(Bloomberg) -- The euro declined and German bonds gained after the European Central Bank assured investors that it expects to hold interest rates until at least through the summer of next year.
Policy makers, however, set an end date for their 2.6 trillion euro ($3.1 trillion) bond-buying program in the latest sign that years of monetary loosening is coming to an end. Money markets are now pricing in a 10-basis point increase to the deposit rate in September 2019, compared with 15 basis points on Wednesday.
Since the inception of its bond-buying program in 2015, the ECB has ploughed billions of euros into the region’s debt markets. German bonds have been among the biggest beneficiaries, with yields dropping to record lows and even briefly falling below zero percent. The central bank has held its deposit rate at minus 0.40 percent for more than two years, having not raised it since 2011.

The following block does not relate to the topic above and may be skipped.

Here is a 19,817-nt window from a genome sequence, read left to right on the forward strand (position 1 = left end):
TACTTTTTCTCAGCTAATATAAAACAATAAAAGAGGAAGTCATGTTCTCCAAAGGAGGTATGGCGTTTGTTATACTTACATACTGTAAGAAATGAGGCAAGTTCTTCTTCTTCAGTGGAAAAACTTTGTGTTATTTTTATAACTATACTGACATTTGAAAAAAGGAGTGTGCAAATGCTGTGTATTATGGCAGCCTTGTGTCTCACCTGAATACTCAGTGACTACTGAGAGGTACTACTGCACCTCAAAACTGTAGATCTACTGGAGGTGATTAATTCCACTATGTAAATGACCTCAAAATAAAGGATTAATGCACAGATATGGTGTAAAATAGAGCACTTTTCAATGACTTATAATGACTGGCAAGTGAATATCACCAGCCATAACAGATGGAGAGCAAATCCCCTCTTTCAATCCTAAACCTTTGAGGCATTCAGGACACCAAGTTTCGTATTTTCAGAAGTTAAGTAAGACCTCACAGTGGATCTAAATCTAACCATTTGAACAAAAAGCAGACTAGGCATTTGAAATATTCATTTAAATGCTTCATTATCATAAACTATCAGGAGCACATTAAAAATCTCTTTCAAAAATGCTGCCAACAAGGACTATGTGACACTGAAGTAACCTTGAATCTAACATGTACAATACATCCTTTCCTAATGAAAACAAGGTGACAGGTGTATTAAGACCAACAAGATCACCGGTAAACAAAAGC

“Bunds are rallying, most likely due to rate outlook being tied in with sustainable inflation path,” said Orlando Green, a strategist at Credit Agricole SA. “The statement does look dovish but still in line with our call for the first hike coming in September 2019.”
The euro fell 0.4 percent to $1.1750 ahead of the ECB’s press conference due at 1:30 p.m. London time. German 10-year yields dropped one basis point to 0.47 percent.
Expectations for an end-date to quantitative easing grew after the ECB’s chief economist Peter Praet signaled that Thursday’s meeting could be pivotal.
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